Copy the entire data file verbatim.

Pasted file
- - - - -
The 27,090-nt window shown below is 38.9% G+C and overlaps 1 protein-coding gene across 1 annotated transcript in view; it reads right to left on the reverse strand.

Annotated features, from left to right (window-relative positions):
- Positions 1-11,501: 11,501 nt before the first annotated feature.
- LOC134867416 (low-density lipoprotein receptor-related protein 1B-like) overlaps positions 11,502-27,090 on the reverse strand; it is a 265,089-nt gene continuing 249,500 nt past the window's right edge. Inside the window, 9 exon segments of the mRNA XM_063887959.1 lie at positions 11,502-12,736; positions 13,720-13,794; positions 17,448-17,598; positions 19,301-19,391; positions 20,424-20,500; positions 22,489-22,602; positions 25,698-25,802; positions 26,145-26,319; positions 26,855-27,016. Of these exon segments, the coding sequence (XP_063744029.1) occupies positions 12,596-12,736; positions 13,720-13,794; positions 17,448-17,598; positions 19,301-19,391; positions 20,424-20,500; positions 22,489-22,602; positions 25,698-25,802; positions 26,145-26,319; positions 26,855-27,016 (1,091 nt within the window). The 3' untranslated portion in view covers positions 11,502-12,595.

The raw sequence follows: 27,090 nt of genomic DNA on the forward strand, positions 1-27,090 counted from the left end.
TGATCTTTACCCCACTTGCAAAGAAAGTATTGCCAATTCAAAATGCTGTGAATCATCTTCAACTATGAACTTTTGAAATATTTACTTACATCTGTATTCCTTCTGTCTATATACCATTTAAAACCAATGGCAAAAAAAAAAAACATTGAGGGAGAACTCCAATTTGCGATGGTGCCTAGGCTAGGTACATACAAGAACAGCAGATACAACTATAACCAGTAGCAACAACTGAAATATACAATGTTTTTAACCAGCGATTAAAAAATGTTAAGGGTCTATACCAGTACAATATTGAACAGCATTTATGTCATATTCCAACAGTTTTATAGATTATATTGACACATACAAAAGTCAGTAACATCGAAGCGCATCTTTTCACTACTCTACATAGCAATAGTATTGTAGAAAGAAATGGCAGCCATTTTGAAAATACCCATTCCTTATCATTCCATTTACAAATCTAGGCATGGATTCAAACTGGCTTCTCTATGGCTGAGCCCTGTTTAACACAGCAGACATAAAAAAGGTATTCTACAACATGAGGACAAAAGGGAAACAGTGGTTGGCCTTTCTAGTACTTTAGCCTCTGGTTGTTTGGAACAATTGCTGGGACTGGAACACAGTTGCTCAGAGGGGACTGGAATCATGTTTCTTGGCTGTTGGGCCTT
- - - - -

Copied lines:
The 27,090-nt window shown below is 38.9% G+C and overlaps 1 protein-coding gene across 1 annotated transcript in view; it reads right to left on the reverse strand.

Annotated features, from left to right (window-relative positions):
- Positions 1-11,501: 11,501 nt before the first annotated feature.
- LOC134867416 (low-density lipoprotein receptor-related protein 1B-like) overlaps positions 11,502-27,090 on the reverse strand; it is a 265,089-nt gene continuing 249,500 nt past the window's right edge. Inside the window, 9 exon segments of the mRNA XM_063887959.1 lie at positions 11,502-12,736; positions 13,720-13,794; positions 17,448-17,598; positions 19,301-19,391; positions 20,424-20,500; positions 22,489-22,602; positions 25,698-25,802; positions 26,145-26,319; positions 26,855-27,016. Of these exon segments, the coding sequence (XP_063744029.1) occupies positions 12,596-12,736; positions 13,720-13,794; positions 17,448-17,598; positions 19,301-19,391; positions 20,424-20,500; positions 22,489-22,602; positions 25,698-25,802; positions 26,145-26,319; positions 26,855-27,016 (1,091 nt within the window). The 3' untranslated portion in view covers positions 11,502-12,595.

The raw sequence follows: 27,090 nt of genomic DNA on the forward strand, positions 1-27,090 counted from the left end.
TGATCTTTACCCCACTTGCAAAGAAAGTATTGCCAATTCAAAATGCTGTGAATCATCTTCAACTATGAACTTTTGAAATATTTACTTACATCTGTATTCCTTCTGTCTATATACCATTTAAAACCAATGGCAAAAAAAAAAAACATTGAGGGAGAACTCCAATTTGCGATGGTGCCTAGGCTAGGTACATACAAGAACAGCAGATACAACTATAACCAGTAGCAACAACTGAAATATACAATGTTTTTAACCAGCGATTAAAAAATGTTAAGGGTCTATACCAGTACAATATTGAACAGCATTTATGTCATATTCCAACAGTTTTATAGATTATATTGACACATACAAAAGTCAGTAACATCGAAGCGCATCTTTTCACTACTCTACATAGCAATAGTATTGTAGAAAGAAATGGCAGCCATTTTGAAAATACCCATTCCTTATCATTCCATTTACAAATCTAGGCATGGATTCAAACTGGCTTCTCTATGGCTGAGCCCTGTTTAACACAGCAGACATAAAAAAGGTATTCTACAACATGAGGACAAAAGGGAAACAGTGGTTGGCCTTTCTAGTACTTTAGCCTCTGGTTGTTTGGAACAATTGCTGGGACTGGAACACAGTTGCTCAGAGGGGACTGGAATCATGTTTCTTGGCTGTTGGGCCTT